So Jesus comforts His distraught disciples with a proposal of marriage. With the impending death of the groom, it did not seem to be a propitious time to propose as far as human terms are concerned. I remember a former parishioner telling me the story of her daughter. She was a college student and in love. The expectation was that the couple would marry and live happily ever after. But in her senior year, she got sick. The diagnosis was advanced ovarian cancer. She wasted away quickly, and the time of her life was coming to an end. She had so wanted to marry the love of her life. Her boyfriend knowing this proposed to her as a last wish. On the day of her wedding, she was unable to process up the isle to the altar. Her father has to carry her to the altar. Her father and brother had to hold her up as they made their vows. She died one month later. We see this as a wonderful example of love on the part of the couple.

Chapter 13 began with the statement that Jesus loved them to the telos, the end. His giving of his life would be even a more supreme act of love than the love of this man for his bride. The cup of wine for making the engagement was the cup of His blood which would be poured out as the ultimate bride price. The disciples had just shared in this first communion with Jesus. The marriage of Jesus was contracted. The next day, the bride would be purchased.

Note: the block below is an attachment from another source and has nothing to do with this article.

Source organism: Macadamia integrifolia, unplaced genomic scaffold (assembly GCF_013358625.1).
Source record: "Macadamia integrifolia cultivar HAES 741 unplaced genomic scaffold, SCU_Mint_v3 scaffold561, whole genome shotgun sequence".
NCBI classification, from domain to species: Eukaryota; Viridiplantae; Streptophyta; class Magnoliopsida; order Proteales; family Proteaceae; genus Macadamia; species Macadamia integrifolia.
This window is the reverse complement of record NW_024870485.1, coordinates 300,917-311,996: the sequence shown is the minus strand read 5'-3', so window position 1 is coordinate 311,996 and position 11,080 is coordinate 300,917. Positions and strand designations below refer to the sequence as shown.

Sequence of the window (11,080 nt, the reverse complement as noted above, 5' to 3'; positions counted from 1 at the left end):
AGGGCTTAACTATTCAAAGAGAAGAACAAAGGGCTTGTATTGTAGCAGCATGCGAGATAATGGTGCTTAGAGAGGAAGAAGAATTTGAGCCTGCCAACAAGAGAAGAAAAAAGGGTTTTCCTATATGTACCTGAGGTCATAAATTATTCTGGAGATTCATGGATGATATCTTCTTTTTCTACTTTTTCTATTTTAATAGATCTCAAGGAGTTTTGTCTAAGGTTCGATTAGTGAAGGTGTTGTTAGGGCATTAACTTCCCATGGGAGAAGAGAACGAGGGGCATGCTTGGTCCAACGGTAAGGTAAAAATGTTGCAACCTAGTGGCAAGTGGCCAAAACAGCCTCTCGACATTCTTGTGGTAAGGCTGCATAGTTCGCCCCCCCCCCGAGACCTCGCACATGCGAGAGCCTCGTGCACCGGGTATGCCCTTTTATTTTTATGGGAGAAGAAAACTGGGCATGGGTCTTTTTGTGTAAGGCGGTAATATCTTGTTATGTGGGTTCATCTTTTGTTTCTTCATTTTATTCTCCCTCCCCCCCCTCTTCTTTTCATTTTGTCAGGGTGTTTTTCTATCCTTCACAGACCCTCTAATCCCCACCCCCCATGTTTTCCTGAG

We also need to not that unlike the couple who married out of love and pity knew that their marriage would soon be ended by death. But this marriage of Jesus and His bride would not be cancelled by death. Rather, it would be ratified by death. Luke records in the communion the promise that Jesus would drink the cup with them in the Kingdom of God. There was the foreboding of death, but there was a promise that Jesus would overcome death. Jesus would die and be buried. But on the third day, Jesus was raised from the dead. He appeared with the people he had purchased by his blood for forty days to further prepare them for their ministry to increase the church. He promised the Holy Spirit would equip them and be with them as Jesus returned to the Father to make the room for His bride. When all is ready, He will return to consummate the marriage with His bride.

In the meanwhile, we who believe in Jesus Christ as Lord and Savior eagerly await the return of the groom. As the bride of Christ, we are called to make the preparation on our part for this wedding. We must keep ourselves from other suitors. We need to be watchful and make sure we have sufficient oil in our lamps. We can be confident that the groom is making preparations for us and the one who is THE truth will remain true to His bride. Part of the preparations we are to make is to go out and make disciples of all the nations. We need to proclaim the Gospel so that the bride will be fully represented. We need to invite those to come to the greatest wedding feast there will ever be, not just as spectators, but as the bride. The angels will serve as the spectators.

Yes, by worldly standards, it seemed a strange time for a proposal. But for God the Son, the time was right.